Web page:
The internet wanted to know which animals fart, so scientists happily obliged by Katherine Ellen Foley

Scientists take on the most important challenges of our time, like combating climate change, fighting cancer, exploring the outer realms of our universe, or characterizing matter itself.

But sometimes they answer questions like whether or not frogs fart.

This week, a conservation researcher named Dani Rabaiotti at University College London took to Twitter to ask fellow ecologists and biologists an important question: #Doesitfart? Ever searching for knowledge, responders created an open spreadsheet to log whether or not different species pass gas.

Flatulence happens when gases that have been accidentally swallowed or produced while breaking down food (dairy and fried foods tend to produce more) escape through the anus. Human farts range in volume from “a bottle of nail polish to a can of soda,” as FiveThirtyEight diligently reports, and the smells vary depending on the types of gases they’re made of—hydrogen sulfide and ammonia are particularly pungent.

Although we all fart (admit it), not all animals do. The table below is what scientists were able to provide. Some of the answers are obviously silly—we have no idea if aliens fart, and extinct animals like mastodons definitely don’t—but some include insightful scientific observation. Birds do not fart, for example, because they have different bacteria that live in their guts that don’t produce the same gaseous byproducts.

Animal Does it fart?
African wild dogs Yes
Aliens Maybe
American Badger Maybe
Ammonite No
Arachnids Maybe
Baboons Yes
Bats Yes
Bearded Dragon Yes
Birds No
Blue mussels No
Bobcats Hell Yes
Bristle worms No
Burchell’s zebra Yes
Burmese python Yes
Camel Yes
Cheetah Yes
Chimpanzees Yes
Cockroaches Yes
Colobine monkeys Yes
Common whelks No
Copperhead Yes
Domestic cat Yes
Domestic goat Yes
Domestic hedgehogs Yes
Domestic pigs Yes
Domestic sheep Yes
Domesticated Dogs Yes
Elephants Yes
European oysters No
Fancy goldfish Yes
Freshwater mussels No
Frogs Yes
Crested Geckos Yes
Giraffe Hell Yes
Gorillas Yes
Gray Fox Yes
Grizzly bear Yes
Guinea Pigs Yes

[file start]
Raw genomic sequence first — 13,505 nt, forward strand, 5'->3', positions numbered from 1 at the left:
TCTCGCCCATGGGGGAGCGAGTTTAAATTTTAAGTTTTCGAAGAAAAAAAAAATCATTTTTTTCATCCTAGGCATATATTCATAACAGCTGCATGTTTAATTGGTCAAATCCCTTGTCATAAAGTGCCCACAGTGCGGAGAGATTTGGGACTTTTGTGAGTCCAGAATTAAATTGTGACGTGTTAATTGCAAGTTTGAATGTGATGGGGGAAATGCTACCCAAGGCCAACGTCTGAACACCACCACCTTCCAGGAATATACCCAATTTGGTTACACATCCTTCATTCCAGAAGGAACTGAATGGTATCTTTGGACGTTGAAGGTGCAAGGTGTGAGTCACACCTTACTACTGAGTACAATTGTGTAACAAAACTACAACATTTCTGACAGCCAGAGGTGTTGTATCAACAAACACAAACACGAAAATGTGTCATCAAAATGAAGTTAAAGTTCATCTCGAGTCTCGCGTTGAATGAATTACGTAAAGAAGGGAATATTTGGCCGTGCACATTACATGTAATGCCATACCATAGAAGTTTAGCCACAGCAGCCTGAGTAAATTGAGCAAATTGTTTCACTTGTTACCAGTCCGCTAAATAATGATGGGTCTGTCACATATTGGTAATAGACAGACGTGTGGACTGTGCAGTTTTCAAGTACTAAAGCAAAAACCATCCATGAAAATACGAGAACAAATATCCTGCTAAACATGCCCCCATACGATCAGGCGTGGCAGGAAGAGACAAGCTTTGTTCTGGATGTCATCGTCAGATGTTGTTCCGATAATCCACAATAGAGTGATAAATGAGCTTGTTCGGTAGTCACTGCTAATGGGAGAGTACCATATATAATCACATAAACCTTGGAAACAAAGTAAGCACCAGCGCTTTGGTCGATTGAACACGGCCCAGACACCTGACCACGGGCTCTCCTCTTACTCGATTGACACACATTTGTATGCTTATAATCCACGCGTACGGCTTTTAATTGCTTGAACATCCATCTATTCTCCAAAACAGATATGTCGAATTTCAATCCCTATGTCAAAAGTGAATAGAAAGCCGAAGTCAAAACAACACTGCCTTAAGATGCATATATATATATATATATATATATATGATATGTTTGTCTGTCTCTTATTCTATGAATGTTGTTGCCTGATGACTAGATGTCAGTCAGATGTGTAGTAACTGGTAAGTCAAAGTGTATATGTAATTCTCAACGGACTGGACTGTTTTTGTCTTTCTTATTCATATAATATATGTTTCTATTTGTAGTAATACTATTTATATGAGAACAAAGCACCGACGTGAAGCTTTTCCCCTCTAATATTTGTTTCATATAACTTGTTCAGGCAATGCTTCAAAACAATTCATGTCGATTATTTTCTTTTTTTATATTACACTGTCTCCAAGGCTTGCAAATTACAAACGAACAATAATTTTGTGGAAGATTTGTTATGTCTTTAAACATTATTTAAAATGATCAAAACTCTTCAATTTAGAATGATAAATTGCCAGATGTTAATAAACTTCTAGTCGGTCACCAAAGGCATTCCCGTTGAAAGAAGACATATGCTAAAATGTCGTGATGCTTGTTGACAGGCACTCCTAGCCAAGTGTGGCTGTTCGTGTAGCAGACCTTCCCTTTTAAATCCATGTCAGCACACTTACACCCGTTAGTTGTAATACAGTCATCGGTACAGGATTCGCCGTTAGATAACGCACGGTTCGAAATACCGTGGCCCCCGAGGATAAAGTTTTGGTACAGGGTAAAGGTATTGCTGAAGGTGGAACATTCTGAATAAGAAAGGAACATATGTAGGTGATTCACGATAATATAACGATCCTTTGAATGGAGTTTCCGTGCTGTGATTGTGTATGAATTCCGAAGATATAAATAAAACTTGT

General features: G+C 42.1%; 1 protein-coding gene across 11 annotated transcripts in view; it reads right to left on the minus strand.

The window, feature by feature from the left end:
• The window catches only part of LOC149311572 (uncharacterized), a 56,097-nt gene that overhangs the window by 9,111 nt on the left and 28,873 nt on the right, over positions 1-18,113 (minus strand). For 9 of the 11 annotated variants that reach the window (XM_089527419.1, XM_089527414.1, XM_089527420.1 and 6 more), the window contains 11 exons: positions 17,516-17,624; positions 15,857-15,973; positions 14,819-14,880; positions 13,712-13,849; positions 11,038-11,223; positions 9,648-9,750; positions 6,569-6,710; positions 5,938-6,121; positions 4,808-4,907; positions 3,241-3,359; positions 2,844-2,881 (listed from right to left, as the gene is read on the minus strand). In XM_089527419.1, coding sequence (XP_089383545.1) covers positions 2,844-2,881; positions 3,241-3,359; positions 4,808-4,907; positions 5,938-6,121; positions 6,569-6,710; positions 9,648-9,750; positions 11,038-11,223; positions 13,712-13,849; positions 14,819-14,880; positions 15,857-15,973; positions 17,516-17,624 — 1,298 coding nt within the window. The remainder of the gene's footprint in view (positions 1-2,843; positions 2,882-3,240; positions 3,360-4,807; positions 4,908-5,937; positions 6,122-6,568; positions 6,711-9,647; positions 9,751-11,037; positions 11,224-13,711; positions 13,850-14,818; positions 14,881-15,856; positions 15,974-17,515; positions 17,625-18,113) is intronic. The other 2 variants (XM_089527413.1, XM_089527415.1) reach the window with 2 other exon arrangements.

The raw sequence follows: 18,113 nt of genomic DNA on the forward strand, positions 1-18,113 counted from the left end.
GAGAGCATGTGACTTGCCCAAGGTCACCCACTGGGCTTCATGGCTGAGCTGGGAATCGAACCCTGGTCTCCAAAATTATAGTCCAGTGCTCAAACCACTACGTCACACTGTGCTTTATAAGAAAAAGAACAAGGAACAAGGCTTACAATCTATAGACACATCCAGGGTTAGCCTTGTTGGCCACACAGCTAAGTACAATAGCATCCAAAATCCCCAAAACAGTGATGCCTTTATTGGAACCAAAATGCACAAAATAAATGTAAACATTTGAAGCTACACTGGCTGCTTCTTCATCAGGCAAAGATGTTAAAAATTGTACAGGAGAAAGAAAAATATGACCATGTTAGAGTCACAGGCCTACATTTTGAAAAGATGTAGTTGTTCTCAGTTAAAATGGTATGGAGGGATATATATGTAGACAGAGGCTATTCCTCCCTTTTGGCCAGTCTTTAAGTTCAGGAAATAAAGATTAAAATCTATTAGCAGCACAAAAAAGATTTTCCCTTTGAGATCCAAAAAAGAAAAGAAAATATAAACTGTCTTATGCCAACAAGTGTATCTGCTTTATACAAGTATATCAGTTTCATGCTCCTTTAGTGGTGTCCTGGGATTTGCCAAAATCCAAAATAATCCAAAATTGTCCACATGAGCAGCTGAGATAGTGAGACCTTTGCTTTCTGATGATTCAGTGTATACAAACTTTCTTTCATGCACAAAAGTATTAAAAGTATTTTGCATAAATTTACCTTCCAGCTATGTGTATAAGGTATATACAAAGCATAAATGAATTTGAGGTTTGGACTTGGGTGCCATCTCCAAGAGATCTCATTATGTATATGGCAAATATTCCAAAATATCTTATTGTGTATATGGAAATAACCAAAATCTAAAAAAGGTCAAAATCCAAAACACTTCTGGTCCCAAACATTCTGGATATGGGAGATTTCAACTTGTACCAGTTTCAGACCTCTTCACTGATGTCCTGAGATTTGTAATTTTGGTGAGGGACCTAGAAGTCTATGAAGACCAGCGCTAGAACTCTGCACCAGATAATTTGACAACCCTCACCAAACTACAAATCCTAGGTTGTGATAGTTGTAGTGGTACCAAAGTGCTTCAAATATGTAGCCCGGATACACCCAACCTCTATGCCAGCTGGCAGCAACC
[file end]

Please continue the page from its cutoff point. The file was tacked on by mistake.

Herring Yes
Horse Yes
Humans Yes
Lagomorphs Yes
Lemurs Yes
Lion Yes
Manatees Yes
Mastodon No
Millipedes Yes
Moonsnails No
Mustelids Yes
Orangutan Yes
Panther Chameleon Yes
Parakeets Maybe
Parrots No
Rabbits Yes
Rats Yes
Rhesus macaque Yes
Rotifers Maybe
Salamanders Maybe
Sea Anemone No
Seals Yes
Shore crabs No
Skunks Yes
Sloths Yes
Snakes Yes
Snow leopards Yes
Soft-shell clam No
Spiders Maybe
Spotted hyenas Yes
Squid, octopus, cuttlefish Yes
Syrian hamster Yes
Tapirs Yes
Termites Yes
Unicorns Yes
Wombat Yes
Pupfish Yes

More interesting than whether or not animals fart, though, were some of the accompanying descriptions in the notes section. We put together a quiz based on these that you can take to see if you can identify an animal from a scientist’s account of its fart.

On a separate page of the spreadsheet researchers began documenting whether or not animals puke. In humans, vomiting occurs when the stomach is compressed by your abdominal muscles and rapidly expels whatever contents were inside. It can be physically triggered by the stomach feeling too full, or neurologically when the brainstem senses poison in the blood or extreme emotional distress.

As you might expect, animal puking habits vary as well: Vultures have highly acidic vomit (handy for breaking down carcasses), which they upchuck as a defense mechanism when they feel threatened. Mites and spiders reportedly throw up, and the scientists who responded disagree about whether or not horses do; one responder said they don’t, while the other said they do, except it comes through their noses.

This open-sourced spreadsheet doesn’t hold up to the standards of, say, a peer-reviewed study, although some researchers provided their Twitter handles so that the data could be traced to the source. And there is something special about the way that researchers join forces on the internet to provide answers to highly sought-after questions.

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